big Aphex fan or is your name R.D. James? I've got a pretty good stack of Aphex vinyl. Thanks for the disertation on current and resistance. Like I said above, I'm an idiot and this shouldn't have gone as far as it did.
    Right on, man! It would be sweet if we happened upon RDJ himself on a welding board of all places! I'm just a big RePhLeX junkie and I grew up listening to Polygon Window while my friends listened to their trendy grunge stuff, so I made this my handle and it's been that way ever since. Awesome to find another braindancer! Do you spin turntables at all?

    You're definitely not an idiot, man. It seems to me like you actually understand it just fine reading along this thread, so I hope I didn't patronize you too much! Forgive me, my family comes to me with any and every electrical problem, or ~situation~, and I've had to break it down to the rubbing sticks thing in order to get them to understand. Don't you hate it when you don't think something through and then post it, and then have to endure everyone telling you why you're wrong, even though you just didn't think about it and you know...

    Cheers!

    Leave a comment:


  • Justin00Stang
    replied
    If you look at the sync 250 user manual it says 6ga wire (not more than a 40ft run) and a 125amp fuse. I run 6ga wire and a 100amp breaker in mine. I have welded at 220amps AC for several minutes, and tested the unit at 300amps for a second or two.

    Leave a comment:


  • kid
    replied
    One quick question, does the Dynasty (or any inverter) types use less amperage draw than earlier welders? (that was my impression) I am now confused. Wendal states that his 300 Dynasty can draw 100 amps. That is more than my older welder draws at WOT. Thanks in advance for a reply to clear my thinking.

    Leave a comment:


  • wendell
    replied
    Sberry,
    thanks for the reply, I recognize that a breaker will limit current if the draw excedes the breakers rating. But since the breaker wasn't tripping, the machine's input current wasn't limited.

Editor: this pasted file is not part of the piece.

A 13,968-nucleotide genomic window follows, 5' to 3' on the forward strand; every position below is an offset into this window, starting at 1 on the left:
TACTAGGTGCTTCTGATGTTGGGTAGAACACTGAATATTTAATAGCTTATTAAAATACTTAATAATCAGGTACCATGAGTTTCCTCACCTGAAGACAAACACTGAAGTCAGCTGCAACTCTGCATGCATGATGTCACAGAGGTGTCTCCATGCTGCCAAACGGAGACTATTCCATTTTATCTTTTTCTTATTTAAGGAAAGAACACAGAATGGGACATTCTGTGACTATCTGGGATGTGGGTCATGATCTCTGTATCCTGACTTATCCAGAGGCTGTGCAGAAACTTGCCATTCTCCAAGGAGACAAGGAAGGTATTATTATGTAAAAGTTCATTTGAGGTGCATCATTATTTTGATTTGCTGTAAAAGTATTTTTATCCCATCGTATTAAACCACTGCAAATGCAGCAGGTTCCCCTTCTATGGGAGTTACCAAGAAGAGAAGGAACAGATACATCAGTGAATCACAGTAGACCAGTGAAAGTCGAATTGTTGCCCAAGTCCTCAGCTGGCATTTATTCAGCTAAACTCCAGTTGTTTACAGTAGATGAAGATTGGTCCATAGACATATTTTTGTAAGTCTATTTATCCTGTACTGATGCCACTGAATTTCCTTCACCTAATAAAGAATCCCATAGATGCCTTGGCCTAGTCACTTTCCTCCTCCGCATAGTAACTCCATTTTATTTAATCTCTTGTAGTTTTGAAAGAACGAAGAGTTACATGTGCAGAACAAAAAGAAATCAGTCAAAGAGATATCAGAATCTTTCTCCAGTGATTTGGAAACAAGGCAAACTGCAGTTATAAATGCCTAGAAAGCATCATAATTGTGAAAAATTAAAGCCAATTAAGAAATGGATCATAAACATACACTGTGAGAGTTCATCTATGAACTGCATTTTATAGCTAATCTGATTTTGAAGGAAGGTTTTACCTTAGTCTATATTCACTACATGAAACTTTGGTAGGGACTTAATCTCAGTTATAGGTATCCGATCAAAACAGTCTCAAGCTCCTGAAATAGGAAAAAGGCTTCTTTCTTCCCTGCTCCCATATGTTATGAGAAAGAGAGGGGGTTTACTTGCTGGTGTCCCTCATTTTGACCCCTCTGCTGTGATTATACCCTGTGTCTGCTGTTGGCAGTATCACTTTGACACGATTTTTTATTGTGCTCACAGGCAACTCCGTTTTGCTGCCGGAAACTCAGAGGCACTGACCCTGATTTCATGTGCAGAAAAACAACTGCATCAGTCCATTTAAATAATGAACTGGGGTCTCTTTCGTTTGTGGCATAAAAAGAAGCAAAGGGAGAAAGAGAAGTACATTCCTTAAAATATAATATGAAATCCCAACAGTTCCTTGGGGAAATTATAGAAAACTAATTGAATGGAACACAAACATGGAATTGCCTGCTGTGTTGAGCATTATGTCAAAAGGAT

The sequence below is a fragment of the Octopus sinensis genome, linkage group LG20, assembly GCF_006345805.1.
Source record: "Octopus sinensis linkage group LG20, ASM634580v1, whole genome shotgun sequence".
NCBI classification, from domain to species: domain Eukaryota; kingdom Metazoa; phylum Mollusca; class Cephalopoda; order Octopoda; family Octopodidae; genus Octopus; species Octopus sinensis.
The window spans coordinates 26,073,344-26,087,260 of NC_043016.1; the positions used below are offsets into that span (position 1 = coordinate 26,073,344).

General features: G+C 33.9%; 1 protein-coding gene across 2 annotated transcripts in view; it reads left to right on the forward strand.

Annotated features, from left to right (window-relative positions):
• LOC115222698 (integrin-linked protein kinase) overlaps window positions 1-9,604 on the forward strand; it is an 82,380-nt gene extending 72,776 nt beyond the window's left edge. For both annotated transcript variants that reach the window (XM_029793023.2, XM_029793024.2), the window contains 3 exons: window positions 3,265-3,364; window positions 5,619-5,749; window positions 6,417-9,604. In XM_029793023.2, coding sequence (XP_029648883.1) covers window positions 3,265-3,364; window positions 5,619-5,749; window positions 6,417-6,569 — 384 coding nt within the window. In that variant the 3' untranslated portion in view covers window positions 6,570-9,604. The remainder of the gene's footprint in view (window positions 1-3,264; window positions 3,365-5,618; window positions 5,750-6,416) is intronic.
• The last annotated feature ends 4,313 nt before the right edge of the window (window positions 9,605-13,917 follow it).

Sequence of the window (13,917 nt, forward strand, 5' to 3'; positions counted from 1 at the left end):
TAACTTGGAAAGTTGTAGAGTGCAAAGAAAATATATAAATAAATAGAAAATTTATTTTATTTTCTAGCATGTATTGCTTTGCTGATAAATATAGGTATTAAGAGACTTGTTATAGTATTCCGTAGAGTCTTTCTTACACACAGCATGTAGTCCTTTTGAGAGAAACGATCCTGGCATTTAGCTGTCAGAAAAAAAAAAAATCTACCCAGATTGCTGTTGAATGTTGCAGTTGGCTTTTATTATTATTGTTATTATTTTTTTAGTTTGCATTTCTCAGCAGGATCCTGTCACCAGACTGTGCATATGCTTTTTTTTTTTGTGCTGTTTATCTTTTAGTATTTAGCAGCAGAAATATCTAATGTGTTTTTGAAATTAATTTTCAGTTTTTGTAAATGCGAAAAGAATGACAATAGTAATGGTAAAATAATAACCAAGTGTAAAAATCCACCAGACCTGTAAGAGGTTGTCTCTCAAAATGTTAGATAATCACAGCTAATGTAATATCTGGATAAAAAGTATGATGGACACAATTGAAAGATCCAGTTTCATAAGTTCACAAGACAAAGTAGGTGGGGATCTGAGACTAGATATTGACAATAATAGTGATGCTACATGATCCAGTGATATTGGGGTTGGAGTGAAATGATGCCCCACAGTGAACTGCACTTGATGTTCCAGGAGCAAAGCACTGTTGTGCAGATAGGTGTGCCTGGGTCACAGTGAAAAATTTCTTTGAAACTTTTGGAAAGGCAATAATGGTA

I plan on putting the 60A breaker back in ASAP because I've run the welder as hard as I ever will without tripping it yet. I'll also take a look at the size of the wire going to the plug. Thanks for everybodies input on this.

    Leave a comment:


  • Sberry
    replied
    The breaker does limit the current, but only above 60A. Some machines have allowances for wiring coming in,,, like the 180 allows number 8 on a 60 as I recall. But its rated as per the duty cycle of the machine. The 300 is rated differently and likely because it is used in industrial settings where it could get pushed hard. If its wired for the full capacity of the machine it allows for bigger breakers in case of nussiance tripping on startup, etc. In theory with a number 2 wire you could use a 150A breaker or even a 200 if it had to. But once you connect it with a wire less than the recommended size you need to limit it with a breaker of the right size. If it had a number 2 in theory it wouldnt overheat the wire no matter how hard you ran the machine as the welder only outputs 300A. Here is a good one but probably shouldnt follow the minimums but it is an example. Lincoln AC225 allows number 12 provided its single circuit in pipe on a 50A circuit. (best follow the duty cycle closely and not in Arizona where its 104 outside,, ha) And that is for wide open output. It used to be traditional to wire off of old fuse panels with 10 on a 50 for those machines. I have seen lots of them in old garages. Art 630.11 I think has the tables for welder circuits.

    Leave a comment:


  • Mike W
    replied
    You are not going to draw the maximum input current of the machine unless you are welding at the maximum output current. A clamp on ammeter is a useful tool to have.

    Leave a comment:


  • wendell
    replied
    This is getting scary.

    The two times I've interacted with my local Miller rep have been trouble. The first time was just annoying (said I couldn't get a switch for my foot pedal because miller makes too amny different foot pedals...) But this time the missinformation was potentially dangerous. The worst part is that I didn't even solicit the advise. While picking up some filler the owner heard I had a 300 and went out of his way to tell me that i HAD to get a 100A breaker imright away or the machine wouldn't get enough current to opperate correctly.